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June 25, 2024

Refuse Ordinance Update: 2-18-2012

By John Kraft & Kirk Allen

On February 17, 2012

A few weeks ago, we were informed by Mayor Smith that the city lawyer would contact us to show their basis for limiting the number of refuse hauling permits in the city.

 We have never disputed the fact that municipalities are authorized to contract with an exclusive hauler under the contracts statute. It is well documented that exclusive contracts are authorized. There are numerous Attorney General Opinions on the subject of exclusive haulers under contract. Even the Illinois Municipal Code states they can contract, and does not mention limiting of licenses. The same goes for every city that Mayor Smith referred to during the city council meeting. All of them are in exclusive contracts with refuse haulers.

The justification we were given for the new city ordinance was a legal case from 1960 that stated municipalities have the authority to limit licenses of scavengers. Keep in mind, that this decision was rendered prior to the “Powers Over Certain Businesses” law, prior to the Illinois Municipal Code, and prior to the 1970 Illinois Constitution.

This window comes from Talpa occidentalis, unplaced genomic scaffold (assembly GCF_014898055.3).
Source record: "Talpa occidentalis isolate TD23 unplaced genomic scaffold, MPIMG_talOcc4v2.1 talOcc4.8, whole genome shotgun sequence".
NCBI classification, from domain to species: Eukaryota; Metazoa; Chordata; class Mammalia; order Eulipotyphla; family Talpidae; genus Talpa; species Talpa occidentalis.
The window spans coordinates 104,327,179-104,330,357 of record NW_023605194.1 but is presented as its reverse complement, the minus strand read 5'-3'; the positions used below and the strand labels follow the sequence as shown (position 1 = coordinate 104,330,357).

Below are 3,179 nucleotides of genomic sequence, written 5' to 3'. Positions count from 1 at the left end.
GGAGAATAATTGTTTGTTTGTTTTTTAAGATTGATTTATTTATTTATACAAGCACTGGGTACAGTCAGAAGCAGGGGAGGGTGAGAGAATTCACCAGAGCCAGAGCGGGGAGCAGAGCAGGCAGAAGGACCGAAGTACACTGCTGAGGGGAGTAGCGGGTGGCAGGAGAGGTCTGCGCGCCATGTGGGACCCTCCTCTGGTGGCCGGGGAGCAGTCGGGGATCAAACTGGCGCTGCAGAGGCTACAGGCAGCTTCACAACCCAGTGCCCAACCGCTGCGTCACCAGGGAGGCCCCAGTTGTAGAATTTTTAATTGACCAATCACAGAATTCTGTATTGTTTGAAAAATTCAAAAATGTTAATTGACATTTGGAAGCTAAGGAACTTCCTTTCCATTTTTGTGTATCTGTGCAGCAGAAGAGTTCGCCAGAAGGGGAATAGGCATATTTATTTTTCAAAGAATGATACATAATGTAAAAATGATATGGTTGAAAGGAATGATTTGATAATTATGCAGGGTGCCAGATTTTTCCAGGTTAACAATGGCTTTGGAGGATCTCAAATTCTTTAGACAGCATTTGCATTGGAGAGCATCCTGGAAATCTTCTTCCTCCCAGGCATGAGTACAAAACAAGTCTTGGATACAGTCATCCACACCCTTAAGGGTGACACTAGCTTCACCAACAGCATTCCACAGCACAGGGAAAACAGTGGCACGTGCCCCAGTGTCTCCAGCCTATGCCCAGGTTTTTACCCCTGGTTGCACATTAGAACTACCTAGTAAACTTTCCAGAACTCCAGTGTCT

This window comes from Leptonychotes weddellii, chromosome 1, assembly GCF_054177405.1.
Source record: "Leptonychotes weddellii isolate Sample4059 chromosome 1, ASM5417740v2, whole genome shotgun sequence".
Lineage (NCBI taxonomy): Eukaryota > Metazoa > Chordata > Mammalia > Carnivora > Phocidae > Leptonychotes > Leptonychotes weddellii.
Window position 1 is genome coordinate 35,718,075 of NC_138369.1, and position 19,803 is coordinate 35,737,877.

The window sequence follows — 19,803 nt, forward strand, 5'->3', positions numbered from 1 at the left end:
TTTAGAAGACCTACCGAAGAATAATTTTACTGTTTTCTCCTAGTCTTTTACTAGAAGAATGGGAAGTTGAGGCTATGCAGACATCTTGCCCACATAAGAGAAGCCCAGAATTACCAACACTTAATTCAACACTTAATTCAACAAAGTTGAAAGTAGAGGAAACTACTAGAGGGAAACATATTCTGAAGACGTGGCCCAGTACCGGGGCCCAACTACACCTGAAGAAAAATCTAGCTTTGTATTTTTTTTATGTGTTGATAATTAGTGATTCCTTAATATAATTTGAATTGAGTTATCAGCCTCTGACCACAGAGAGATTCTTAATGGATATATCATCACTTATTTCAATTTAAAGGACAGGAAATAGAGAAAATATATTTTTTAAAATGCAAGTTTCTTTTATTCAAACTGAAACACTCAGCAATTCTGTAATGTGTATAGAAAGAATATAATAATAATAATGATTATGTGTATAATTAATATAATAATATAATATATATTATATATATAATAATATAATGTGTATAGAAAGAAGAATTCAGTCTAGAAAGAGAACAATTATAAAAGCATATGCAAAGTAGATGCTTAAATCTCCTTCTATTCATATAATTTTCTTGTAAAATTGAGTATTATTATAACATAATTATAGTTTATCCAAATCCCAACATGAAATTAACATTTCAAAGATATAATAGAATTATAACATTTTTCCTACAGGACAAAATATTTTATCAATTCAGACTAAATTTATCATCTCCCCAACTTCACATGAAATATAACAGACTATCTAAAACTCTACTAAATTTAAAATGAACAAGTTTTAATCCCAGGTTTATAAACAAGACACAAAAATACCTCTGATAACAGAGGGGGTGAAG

The difference, is this ordinance is the limiting of the number of refuse licenses issued, which they do not have the authority to do. The “Powers Over Certain Businesses” (65 ILCS 5/ – Illinois Municipal Code) lists, in detail, every business that the city has the power and authority to license, tax, regulate, locate or prohibit. Refuse hauling is not one of the businesses listed; therefore, the city does not have the power to regulate refuse hauling (outside of an exclusive contract).

 Article VII, Sec. 8 of the 1970 Illinois Constitution states in part, these governments – shall have only the powers granted by law. A Supreme Court Justice, developed a legal principle, know as Dillon’s Rule, saying that if there is no statute allowing government to perform a function or service, the government may not carry out that function regardless of how much it’s needed or wanted. If the statutes are silent (or do not mention) regarding a particular power or function, it does not exist. If the power doesn’t exist, the government (or official) may not perform the function or service.


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